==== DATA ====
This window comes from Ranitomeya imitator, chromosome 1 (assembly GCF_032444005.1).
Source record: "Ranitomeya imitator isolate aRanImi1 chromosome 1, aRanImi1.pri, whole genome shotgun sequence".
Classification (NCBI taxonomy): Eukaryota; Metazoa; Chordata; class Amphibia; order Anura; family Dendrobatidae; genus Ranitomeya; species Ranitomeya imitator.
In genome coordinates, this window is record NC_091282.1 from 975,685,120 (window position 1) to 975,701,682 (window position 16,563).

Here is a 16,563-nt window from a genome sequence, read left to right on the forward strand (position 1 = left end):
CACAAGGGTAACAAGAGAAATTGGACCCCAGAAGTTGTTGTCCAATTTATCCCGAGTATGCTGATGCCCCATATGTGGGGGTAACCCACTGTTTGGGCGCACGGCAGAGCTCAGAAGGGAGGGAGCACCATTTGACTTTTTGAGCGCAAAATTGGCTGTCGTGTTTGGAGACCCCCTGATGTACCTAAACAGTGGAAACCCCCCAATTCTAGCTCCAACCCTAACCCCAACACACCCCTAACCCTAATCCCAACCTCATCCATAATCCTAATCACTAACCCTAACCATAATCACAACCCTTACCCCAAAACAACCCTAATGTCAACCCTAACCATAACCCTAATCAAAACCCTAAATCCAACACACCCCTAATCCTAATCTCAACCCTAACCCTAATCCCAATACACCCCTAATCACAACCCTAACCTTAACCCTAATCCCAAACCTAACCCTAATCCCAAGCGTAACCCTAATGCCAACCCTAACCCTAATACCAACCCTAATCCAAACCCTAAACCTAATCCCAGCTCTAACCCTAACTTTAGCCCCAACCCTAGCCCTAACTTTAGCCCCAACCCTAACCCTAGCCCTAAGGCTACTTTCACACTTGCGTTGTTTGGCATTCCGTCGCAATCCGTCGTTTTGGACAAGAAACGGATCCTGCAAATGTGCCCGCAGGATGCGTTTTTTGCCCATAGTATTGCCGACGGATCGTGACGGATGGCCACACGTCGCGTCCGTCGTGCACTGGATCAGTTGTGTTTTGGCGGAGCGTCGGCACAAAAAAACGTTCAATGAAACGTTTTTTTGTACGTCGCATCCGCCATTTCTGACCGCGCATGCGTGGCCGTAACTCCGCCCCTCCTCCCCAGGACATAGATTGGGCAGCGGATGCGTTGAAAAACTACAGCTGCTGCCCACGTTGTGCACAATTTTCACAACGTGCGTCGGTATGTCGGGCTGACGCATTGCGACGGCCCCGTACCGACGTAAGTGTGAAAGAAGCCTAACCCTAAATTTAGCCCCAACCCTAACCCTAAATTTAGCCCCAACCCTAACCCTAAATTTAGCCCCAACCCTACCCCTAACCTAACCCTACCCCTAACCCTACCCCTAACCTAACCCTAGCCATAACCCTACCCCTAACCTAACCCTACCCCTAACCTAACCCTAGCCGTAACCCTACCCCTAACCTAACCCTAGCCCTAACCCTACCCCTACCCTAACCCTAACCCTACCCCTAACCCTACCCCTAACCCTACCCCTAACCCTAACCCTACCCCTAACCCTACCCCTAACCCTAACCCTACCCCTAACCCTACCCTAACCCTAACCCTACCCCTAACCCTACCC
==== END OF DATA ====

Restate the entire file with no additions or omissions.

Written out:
This window comes from Ranitomeya imitator, chromosome 1 (assembly GCF_032444005.1).
Source record: "Ranitomeya imitator isolate aRanImi1 chromosome 1, aRanImi1.pri, whole genome shotgun sequence".
Classification (NCBI taxonomy): Eukaryota; Metazoa; Chordata; class Amphibia; order Anura; family Dendrobatidae; genus Ranitomeya; species Ranitomeya imitator.
In genome coordinates, this window is record NC_091282.1 from 975,685,120 (window position 1) to 975,701,682 (window position 16,563).

Here is a 16,563-nt window from a genome sequence, read left to right on the forward strand (position 1 = left end):
CACAAGGGTAACAAGAGAAATTGGACCCCAGAAGTTGTTGTCCAATTTATCCCGAGTATGCTGATGCCCCATATGTGGGGGTAACCCACTGTTTGGGCGCACGGCAGAGCTCAGAAGGGAGGGAGCACCATTTGACTTTTTGAGCGCAAAATTGGCTGTCGTGTTTGGAGACCCCCTGATGTACCTAAACAGTGGAAACCCCCCAATTCTAGCTCCAACCCTAACCCCAACACACCCCTAACCCTAATCCCAACCTCATCCATAATCCTAATCACTAACCCTAACCATAATCACAACCCTTACCCCAAAACAACCCTAATGTCAACCCTAACCATAACCCTAATCAAAACCCTAAATCCAACACACCCCTAATCCTAATCTCAACCCTAACCCTAATCCCAATACACCCCTAATCACAACCCTAACCTTAACCCTAATCCCAAACCTAACCCTAATCCCAAGCGTAACCCTAATGCCAACCCTAACCCTAATACCAACCCTAATCCAAACCCTAAACCTAATCCCAGCTCTAACCCTAACTTTAGCCCCAACCCTAGCCCTAACTTTAGCCCCAACCCTAACCCTAGCCCTAAGGCTACTTTCACACTTGCGTTGTTTGGCATTCCGTCGCAATCCGTCGTTTTGGACAAGAAACGGATCCTGCAAATGTGCCCGCAGGATGCGTTTTTTGCCCATAGTATTGCCGACGGATCGTGACGGATGGCCACACGTCGCGTCCGTCGTGCACTGGATCAGTTGTGTTTTGGCGGAGCGTCGGCACAAAAAAACGTTCAATGAAACGTTTTTTTGTACGTCGCATCCGCCATTTCTGACCGCGCATGCGTGGCCGTAACTCCGCCCCTCCTCCCCAGGACATAGATTGGGCAGCGGATGCGTTGAAAAACTACAGCTGCTGCCCACGTTGTGCACAATTTTCACAACGTGCGTCGGTATGTCGGGCTGACGCATTGCGACGGCCCCGTACCGACGTAAGTGTGAAAGAAGCCTAACCCTAAATTTAGCCCCAACCCTAACCCTAAATTTAGCCCCAACCCTAACCCTAAATTTAGCCCCAACCCTACCCCTAACCTAACCCTACCCCTAACCCTACCCCTAACCTAACCCTAGCCATAACCCTACCCCTAACCTAACCCTACCCCTAACCTAACCCTAGCCGTAACCCTACCCCTAACCTAACCCTAGCCCTAACCCTACCCCTACCCTAACCCTAACCCTACCCCTAACCCTACCCCTAACCCTACCCCTAACCCTAACCCTACCCCTAACCCTACCCCTAACCCTAACCCTACCCCTAACCCTACCCTAACCCTAACCCTACCCCTAACCCTACCC